The sippy cup wars rage in my home.
I have purchased SO. MANY. SIPPY. CUPS. and most of them are terrible.
Let me first outline the classic list of problems, so you know what to avoid.
1. Speech Pathologists say that sippy cups can cause speech delays because of the way the spout trains the tongue. Straw cups don’t cause speech delays but are more annoying. If you’ve given your child a sippy cup this whole time, not to worry, most kids don’t have a problem. After hearing this information however, (and I gave my first child sippy cups) I would rather deal with annoyance in the attempt to keep my child out of speech therapy (definitely a better financial decision)! Below you will see the straw cups that I have vetted to save you some frustration.
2. The problem with many cups is that they have so many parts that you lose something within the first few rounds in the dishwasher. Or is it just my dishwasher that has a palate for small sippy cup parts? Then they are unuseful and take space in your cabinet because you hope that one day that poor little straw will come rolling back to you… but it never does.
3. Many of them are so “leak-proof” that they require a thirsty little tot to suck with every ounce of strength to get a couple of drops. Not something a momma wants for her little babe. One trick for this is to make the slits in the valve larger by pushing a knife through it. Sounds so evil. But ineffective sippy cups need a little surgery.
4. Cups should be transparent so you can see how much liquid is left. The last thing I want to do is unscrew lids to remind myself what is in the cup or see how much is left.
5. Many are just not designed well. They fall apart easily.
4. The last and incredibly annoying problem is when the cup leaks under pressure. Don’t tell it any of your secrets. When you put cold liquid in a cup with one of those weighted straws, it will leak because things expand when they heat up, alas my high school physics class is coming in handy.
So which is the best sippy cup?
After trying 20+ versions of sippy and straw cups here is what I would do if I could rewind and save myself $100 at Target:
For children 6 months and up, begin with the:
Start with the Zo-li Straw Sippy Cup. To teach a child how to suck out of a straw, they need something with little resistance so they can have success with little effort. But, if they get too much liquid at once, they will choke on it. The Zoli Straw Sippy Cup has been the best for this. I actually cut the top valve part of the straw off so it would be easier to suck out of. Children as young as six-months can learn to drink out of a straw. It was a little later than six months, but mine both skipped bottles and went from breastfeeding to using straw cups.
Pros: It’s the perfect amount of liquid. The child doesn’t have to learn to bite the straw to get the liquid out like some others. The straw follows the liquid so if the child doesn’t know to keep the cup down (especially if they normally use a bottle), the weighted straw will find the liquid.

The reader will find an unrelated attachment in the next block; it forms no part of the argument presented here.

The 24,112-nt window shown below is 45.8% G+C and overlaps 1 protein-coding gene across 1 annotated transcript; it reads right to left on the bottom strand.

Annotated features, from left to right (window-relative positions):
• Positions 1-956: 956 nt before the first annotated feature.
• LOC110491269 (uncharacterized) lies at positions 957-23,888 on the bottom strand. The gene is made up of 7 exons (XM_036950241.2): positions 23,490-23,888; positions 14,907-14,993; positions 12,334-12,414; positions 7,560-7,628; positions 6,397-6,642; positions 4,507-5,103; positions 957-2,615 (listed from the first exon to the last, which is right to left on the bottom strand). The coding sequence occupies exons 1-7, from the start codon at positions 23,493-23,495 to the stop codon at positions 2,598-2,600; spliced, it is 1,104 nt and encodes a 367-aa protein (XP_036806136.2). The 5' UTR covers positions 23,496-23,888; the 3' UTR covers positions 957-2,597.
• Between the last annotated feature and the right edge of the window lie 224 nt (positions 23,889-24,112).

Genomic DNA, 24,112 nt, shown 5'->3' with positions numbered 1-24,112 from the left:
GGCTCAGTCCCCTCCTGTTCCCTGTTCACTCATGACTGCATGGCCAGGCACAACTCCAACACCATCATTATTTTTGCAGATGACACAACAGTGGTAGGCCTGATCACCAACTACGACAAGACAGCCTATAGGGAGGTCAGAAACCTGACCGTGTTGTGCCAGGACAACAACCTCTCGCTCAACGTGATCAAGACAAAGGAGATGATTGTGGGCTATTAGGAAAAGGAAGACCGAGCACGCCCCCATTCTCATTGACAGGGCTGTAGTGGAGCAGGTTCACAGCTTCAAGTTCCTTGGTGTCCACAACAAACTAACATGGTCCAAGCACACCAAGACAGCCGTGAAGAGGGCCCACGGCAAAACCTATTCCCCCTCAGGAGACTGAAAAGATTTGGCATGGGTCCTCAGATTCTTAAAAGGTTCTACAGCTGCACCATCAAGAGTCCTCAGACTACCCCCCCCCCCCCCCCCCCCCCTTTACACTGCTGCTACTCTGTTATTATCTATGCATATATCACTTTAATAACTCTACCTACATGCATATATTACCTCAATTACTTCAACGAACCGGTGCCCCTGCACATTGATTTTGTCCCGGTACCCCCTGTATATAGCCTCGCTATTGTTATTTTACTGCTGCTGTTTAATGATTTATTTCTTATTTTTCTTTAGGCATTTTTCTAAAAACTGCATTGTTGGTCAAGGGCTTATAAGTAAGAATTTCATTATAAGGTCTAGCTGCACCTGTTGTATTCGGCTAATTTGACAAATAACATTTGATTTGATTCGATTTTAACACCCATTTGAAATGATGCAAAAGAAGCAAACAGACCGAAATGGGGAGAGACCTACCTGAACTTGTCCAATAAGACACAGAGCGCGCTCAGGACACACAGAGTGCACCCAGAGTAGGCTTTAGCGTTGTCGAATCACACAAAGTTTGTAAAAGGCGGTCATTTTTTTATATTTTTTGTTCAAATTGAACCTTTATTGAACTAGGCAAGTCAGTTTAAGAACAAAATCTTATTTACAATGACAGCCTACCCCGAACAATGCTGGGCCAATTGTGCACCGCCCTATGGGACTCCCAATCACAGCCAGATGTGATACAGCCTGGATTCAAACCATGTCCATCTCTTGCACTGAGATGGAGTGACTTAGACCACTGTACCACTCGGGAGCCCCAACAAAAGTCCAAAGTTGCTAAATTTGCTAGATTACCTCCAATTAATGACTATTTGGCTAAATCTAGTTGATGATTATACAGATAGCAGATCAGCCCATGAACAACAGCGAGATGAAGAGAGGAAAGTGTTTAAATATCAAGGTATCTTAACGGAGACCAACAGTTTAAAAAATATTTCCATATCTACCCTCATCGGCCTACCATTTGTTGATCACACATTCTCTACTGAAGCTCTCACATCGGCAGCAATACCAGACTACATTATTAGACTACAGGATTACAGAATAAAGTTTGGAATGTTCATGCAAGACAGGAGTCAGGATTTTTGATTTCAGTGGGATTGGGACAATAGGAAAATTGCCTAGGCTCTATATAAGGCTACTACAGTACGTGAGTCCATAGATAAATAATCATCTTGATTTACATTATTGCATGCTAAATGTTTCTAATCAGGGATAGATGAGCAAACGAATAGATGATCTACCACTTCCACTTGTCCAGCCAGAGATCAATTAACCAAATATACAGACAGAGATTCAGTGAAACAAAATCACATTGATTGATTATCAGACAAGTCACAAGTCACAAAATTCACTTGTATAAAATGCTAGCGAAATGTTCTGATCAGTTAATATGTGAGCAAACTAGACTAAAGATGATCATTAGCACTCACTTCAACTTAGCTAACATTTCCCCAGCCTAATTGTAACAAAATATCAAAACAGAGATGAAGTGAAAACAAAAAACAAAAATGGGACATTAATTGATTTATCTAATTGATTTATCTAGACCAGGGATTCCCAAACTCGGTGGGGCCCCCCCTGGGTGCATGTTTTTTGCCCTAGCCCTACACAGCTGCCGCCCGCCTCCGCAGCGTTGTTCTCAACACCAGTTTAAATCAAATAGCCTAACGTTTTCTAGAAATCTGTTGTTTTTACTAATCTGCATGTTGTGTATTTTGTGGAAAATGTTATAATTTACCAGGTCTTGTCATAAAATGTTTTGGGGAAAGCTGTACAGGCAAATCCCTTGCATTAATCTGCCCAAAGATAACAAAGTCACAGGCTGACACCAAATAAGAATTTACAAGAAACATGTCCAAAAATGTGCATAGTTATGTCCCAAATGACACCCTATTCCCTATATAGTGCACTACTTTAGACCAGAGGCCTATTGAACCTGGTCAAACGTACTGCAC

Cons: It does leak if you put cold liquid in it, but if you unscrew the lid quickly, it will depressurize. If you only put room temperature liquid (I usually just put water in this one), it won’t leak.
When older kids use this cup, they may start to bite on the straw. You can buy replacement straws, or cut the top part off if there is some left that is salvageable.
12 months and up:
Pros: These cups are so cheap (like under $3 for four cups on Amazon) and are my favorite. The best part is that they are so simple, just a cup, a lid, and a straw. What a novel concept. No crazy valves to deal with or clean. The best part? These will work for your kids for years.
Cons: These will leak if thrown on the ground, but the lid will keep it from being a full-blown disaster.
When you need something leak proof:
2nd place goes to:
If you want a more leak-proof option (like for the car or your white carpet or your sanity), I recommend the Munchkin Click Lock 9 oz straw cup. I have found it at Target, but don’t see it online for a reasonable price. Second place goes to Nuby No-Spill Cup with Flexi Straw. There are four parts to the cup, so it’s the annoying breed, but it doesn’t leak and it’s a straw cup! I wouldn’t start a child out on this straw cup, but once they understand the concept of sucking out of a straw, this is the best non-leaking option I’ve found.
The cups that didn’t make the cut:
These are OK, but they require the child to bite the straw to open the valve and get liquid out. Not so easy for a tot to learn.
Munchkin Click Lock 2 Count Flip Straw Cup, 9 ounce
These aren’t well made. the piece that opens and closes the straw broke off the first time I used it and after putting it back together and giving it to the kids, they broke it too.
The valve at the very top of the straw was too strong, so I cut it off. And my one-year-old has figured out how to push the straw down into the cup, so it’s useless.
These are just weird and didn’t work well. I fiddled with it for about five minutes and determined that it leaked and was difficult to use.
Many others have failed but by the time I list them my children will be grown and . I hope this gives you a good place to start with some successful sippers! And, if you have other straw cups that you love, PLEASE share the light and let us know about it in the comments below!